It’s the classic line being spoken by most politicians and businesspeople around the country, which is “small businesses are the backbone of the economy,”. However, speaking from experience as a SME and working with many small business owners, New Zealand can be poor at looking after its ‘so-called backbone’.
A recent article by MBIE explains just how difficult it is to grow a successful business from scratch, with a failure rate of approximately 96% of small businesses in the first two years of operation.
We are currently operating in an economy of two halves, whereby our primary and other main industries such as building, manufacturing and grocery, have fared reasonably well during the past two years of the pandemic, whilst the service and hospitality sector have been ravaged in terms of incomes and patronage.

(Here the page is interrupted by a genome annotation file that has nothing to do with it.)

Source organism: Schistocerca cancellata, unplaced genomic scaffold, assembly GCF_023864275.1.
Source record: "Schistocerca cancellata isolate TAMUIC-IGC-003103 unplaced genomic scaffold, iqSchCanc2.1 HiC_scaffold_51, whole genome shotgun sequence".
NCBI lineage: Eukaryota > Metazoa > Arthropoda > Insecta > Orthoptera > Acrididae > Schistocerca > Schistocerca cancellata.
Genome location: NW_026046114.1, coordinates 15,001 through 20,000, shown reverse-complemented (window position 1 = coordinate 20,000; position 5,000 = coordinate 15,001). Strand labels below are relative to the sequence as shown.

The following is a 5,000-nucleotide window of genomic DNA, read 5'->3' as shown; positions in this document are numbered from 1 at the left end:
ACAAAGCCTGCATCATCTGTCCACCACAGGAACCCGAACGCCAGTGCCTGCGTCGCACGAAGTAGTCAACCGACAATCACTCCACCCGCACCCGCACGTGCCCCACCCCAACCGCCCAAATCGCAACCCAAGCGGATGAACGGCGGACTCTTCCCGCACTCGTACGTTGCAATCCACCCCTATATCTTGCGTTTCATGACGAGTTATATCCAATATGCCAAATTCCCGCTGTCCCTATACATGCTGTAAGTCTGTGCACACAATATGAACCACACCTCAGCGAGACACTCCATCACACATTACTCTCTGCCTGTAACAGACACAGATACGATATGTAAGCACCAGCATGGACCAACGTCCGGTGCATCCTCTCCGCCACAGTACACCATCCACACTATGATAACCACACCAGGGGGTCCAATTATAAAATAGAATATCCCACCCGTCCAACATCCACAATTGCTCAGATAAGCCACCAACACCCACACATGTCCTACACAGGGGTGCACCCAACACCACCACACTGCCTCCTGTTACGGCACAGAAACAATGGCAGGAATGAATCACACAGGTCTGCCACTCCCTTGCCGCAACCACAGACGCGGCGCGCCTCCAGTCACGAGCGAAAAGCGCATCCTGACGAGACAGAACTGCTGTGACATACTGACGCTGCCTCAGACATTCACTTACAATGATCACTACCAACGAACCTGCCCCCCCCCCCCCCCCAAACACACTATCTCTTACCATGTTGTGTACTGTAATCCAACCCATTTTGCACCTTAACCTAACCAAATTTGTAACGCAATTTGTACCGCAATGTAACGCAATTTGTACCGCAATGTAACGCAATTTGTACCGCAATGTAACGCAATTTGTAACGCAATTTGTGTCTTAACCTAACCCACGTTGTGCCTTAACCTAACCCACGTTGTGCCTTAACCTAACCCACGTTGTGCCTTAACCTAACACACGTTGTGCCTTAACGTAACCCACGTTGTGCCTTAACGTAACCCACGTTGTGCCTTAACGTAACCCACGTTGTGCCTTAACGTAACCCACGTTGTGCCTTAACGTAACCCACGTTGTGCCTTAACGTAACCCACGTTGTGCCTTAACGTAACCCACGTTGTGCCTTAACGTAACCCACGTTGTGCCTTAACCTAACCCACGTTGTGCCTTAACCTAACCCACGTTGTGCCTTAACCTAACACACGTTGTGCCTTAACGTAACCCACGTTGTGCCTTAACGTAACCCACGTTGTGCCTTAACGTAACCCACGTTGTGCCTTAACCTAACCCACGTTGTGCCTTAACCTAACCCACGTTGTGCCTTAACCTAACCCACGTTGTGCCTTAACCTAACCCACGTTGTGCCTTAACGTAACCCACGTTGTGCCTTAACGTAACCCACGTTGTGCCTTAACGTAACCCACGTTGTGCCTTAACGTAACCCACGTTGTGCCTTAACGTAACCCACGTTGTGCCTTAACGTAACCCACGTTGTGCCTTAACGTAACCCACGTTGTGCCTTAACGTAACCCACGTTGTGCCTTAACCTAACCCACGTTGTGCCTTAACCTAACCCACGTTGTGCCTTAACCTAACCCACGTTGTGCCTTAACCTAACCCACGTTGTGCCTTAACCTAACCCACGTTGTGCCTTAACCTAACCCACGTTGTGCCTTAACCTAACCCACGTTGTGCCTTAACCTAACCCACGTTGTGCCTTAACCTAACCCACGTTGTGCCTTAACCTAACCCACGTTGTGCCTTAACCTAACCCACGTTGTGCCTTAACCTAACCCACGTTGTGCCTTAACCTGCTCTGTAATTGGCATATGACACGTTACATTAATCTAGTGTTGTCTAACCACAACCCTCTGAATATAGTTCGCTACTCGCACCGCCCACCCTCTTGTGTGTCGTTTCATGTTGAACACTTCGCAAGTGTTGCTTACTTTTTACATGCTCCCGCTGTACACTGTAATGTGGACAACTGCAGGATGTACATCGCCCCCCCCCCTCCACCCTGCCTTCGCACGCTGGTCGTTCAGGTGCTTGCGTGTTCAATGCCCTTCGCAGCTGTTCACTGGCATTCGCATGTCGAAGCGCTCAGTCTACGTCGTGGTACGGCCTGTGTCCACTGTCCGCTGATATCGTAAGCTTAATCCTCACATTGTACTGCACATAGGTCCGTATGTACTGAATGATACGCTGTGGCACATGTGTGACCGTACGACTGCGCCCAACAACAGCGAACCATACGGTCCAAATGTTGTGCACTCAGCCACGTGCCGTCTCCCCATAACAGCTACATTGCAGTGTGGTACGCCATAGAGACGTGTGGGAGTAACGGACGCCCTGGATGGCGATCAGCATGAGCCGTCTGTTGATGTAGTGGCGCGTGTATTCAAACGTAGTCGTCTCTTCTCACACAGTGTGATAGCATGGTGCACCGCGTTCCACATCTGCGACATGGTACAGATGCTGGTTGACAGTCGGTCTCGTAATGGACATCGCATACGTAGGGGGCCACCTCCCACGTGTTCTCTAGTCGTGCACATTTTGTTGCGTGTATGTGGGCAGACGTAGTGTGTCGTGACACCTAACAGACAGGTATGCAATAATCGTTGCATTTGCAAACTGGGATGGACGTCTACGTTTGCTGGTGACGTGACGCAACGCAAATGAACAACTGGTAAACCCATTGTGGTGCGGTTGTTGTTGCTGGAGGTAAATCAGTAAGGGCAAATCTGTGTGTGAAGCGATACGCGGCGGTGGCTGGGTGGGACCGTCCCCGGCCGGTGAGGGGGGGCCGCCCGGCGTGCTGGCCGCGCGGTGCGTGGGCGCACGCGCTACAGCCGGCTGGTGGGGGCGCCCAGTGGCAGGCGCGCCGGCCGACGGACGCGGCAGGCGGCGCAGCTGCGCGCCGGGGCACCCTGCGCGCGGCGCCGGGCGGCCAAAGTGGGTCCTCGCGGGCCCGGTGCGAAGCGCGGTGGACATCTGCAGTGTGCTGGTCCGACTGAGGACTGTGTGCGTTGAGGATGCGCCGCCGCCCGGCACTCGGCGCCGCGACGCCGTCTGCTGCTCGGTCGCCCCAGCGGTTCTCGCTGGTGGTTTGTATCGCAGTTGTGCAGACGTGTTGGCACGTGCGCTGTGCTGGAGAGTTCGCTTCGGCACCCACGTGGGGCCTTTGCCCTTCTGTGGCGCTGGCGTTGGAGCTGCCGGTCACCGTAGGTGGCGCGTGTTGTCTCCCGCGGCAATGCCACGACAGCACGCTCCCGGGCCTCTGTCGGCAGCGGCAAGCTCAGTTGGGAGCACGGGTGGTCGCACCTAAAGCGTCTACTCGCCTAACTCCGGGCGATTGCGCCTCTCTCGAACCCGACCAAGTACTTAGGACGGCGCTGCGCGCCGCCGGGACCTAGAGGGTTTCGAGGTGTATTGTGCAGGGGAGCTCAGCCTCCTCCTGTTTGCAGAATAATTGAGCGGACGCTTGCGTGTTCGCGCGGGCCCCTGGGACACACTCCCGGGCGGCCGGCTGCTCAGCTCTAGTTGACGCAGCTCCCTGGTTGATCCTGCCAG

Economic trends for the main industry leaders have been positive and export receipts have boomed. Most of the mainline economic news focuses on this sector and paints a healthy picture for an economy still struggling to shake-off the effects of COVID. However, it is also reporting like this that makes the current government look good. Meanwhile, the ‘secondary’ economy OR “backbone” is operating under a bushel, out of view, and doing it tough.
To help small business get back on its feet and regain much needed confidence, we require the narrative to change from one of fear, failure, uncertainty, subjectivity, and disruption, to that of recovery, sustainability, tenacity, innovation, courage, and that all important can-do attitude that reminds us of what success looks like.